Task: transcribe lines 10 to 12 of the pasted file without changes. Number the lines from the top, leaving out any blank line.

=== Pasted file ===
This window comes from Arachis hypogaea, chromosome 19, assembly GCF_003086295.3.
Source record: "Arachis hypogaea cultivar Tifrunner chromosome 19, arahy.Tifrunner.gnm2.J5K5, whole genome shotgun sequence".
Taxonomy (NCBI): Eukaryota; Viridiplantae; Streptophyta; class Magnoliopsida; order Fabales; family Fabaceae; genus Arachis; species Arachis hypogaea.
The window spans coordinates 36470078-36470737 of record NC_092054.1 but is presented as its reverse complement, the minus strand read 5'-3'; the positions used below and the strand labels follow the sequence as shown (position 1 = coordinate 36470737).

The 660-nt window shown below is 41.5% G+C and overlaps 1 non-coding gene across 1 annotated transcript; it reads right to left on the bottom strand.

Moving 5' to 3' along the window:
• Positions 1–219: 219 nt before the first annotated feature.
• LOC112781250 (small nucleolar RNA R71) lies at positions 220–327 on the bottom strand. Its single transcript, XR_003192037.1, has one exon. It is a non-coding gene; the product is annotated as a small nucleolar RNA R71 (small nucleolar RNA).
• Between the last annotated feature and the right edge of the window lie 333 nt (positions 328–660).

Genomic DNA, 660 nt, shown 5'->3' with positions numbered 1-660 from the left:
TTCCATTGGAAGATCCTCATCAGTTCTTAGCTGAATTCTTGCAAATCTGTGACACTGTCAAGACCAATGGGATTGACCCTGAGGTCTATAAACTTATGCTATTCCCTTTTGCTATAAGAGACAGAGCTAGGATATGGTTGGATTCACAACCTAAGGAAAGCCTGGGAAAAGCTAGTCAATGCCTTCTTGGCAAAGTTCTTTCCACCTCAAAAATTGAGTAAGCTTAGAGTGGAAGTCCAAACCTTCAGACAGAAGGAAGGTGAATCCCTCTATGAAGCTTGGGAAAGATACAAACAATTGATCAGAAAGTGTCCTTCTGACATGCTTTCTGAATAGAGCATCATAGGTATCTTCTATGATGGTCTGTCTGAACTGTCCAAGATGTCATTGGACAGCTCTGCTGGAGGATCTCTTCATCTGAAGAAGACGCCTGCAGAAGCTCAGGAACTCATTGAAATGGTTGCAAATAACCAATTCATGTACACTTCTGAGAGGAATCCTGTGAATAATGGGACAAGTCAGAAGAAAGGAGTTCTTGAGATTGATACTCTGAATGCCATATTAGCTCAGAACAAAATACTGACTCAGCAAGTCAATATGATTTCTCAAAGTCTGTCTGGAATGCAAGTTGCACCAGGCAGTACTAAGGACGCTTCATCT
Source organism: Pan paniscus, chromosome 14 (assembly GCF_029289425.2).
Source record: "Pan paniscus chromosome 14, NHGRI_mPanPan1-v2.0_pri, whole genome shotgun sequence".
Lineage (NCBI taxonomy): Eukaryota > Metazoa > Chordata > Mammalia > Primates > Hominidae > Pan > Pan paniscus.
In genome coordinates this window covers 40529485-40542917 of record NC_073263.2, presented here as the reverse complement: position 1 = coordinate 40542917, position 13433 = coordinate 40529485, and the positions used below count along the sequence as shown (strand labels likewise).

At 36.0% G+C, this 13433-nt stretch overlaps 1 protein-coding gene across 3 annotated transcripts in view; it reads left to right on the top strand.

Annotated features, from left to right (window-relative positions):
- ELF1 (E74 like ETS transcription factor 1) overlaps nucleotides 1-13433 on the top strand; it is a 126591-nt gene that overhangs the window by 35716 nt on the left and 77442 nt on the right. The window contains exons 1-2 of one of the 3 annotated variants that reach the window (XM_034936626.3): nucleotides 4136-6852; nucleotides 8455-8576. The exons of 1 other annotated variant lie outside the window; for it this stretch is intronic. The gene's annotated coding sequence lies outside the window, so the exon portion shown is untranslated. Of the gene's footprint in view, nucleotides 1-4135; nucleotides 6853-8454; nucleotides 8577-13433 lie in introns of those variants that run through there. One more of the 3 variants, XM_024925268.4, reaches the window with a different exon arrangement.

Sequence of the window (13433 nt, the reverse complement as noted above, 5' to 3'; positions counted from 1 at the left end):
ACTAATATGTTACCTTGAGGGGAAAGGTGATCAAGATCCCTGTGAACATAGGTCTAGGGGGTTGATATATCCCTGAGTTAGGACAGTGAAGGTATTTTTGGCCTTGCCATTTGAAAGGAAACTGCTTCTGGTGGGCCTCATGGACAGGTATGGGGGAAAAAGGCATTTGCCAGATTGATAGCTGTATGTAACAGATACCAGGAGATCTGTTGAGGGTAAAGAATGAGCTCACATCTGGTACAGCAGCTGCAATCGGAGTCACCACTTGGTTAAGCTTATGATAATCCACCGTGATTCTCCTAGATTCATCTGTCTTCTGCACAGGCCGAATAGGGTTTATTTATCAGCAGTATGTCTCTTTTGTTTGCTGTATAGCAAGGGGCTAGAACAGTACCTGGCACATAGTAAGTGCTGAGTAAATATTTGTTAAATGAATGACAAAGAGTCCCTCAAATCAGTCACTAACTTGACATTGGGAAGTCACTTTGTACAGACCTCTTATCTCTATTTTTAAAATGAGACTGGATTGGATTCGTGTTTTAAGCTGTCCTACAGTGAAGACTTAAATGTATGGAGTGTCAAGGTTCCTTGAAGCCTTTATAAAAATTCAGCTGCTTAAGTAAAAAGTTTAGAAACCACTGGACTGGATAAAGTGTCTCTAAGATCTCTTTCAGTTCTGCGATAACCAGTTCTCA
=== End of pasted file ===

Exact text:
Genomic DNA, 660 nt, shown 5'->3' with positions numbered 1-660 from the left:
TTCCATTGGAAGATCCTCATCAGTTCTTAGCTGAATTCTTGCAAATCTGTGACACTGTCAAGACCAATGGGATTGACCCTGAGGTCTATAAACTTATGCTATTCCCTTTTGCTATAAGAGACAGAGCTAGGATATGGTTGGATTCACAACCTAAGGAAAGCCTGGGAAAAGCTAGTCAATGCCTTCTTGGCAAAGTTCTTTCCACCTCAAAAATTGAGTAAGCTTAGAGTGGAAGTCCAAACCTTCAGACAGAAGGAAGGTGAATCCCTCTATGAAGCTTGGGAAAGATACAAACAATTGATCAGAAAGTGTCCTTCTGACATGCTTTCTGAATAGAGCATCATAGGTATCTTCTATGATGGTCTGTCTGAACTGTCCAAGATGTCATTGGACAGCTCTGCTGGAGGATCTCTTCATCTGAAGAAGACGCCTGCAGAAGCTCAGGAACTCATTGAAATGGTTGCAAATAACCAATTCATGTACACTTCTGAGAGGAATCCTGTGAATAATGGGACAAGTCAGAAGAAAGGAGTTCTTGAGATTGATACTCTGAATGCCATATTAGCTCAGAACAAAATACTGACTCAGCAAGTCAATATGATTTCTCAAAGTCTGTCTGGAATGCAAGTTGCACCAGGCAGTACTAAGGACGCTTCATCT
Source organism: Pan paniscus, chromosome 14 (assembly GCF_029289425.2).